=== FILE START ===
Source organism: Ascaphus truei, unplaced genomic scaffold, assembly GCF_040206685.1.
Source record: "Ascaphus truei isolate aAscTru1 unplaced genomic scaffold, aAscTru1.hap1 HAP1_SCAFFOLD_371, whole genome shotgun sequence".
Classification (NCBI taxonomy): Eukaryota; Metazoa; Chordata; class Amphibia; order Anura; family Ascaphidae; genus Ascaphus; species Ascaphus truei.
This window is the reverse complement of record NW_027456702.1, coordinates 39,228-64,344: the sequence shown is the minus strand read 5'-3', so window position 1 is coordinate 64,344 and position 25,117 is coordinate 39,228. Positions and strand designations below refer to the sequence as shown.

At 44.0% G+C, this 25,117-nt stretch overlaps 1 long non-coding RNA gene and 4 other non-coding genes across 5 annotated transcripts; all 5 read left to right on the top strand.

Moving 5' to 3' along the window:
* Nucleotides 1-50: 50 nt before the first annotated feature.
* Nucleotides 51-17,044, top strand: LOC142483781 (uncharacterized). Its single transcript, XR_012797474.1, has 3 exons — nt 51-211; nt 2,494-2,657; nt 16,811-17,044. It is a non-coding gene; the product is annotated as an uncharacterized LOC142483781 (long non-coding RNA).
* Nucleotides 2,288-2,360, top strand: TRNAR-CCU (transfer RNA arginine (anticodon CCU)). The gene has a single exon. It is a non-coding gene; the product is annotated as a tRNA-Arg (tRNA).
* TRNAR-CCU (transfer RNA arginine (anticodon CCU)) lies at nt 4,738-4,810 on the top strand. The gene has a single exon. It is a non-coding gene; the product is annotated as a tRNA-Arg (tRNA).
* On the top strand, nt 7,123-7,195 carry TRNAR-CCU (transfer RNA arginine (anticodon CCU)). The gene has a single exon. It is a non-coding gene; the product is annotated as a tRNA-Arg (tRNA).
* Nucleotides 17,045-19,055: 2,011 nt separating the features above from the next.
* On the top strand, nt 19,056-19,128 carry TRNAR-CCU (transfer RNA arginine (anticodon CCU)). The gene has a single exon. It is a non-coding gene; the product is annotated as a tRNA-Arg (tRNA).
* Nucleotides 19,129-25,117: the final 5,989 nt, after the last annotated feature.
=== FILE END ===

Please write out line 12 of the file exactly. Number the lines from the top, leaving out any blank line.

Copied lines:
* Nucleotides 17,045-19,055: 2,011 nt separating the features above from the next.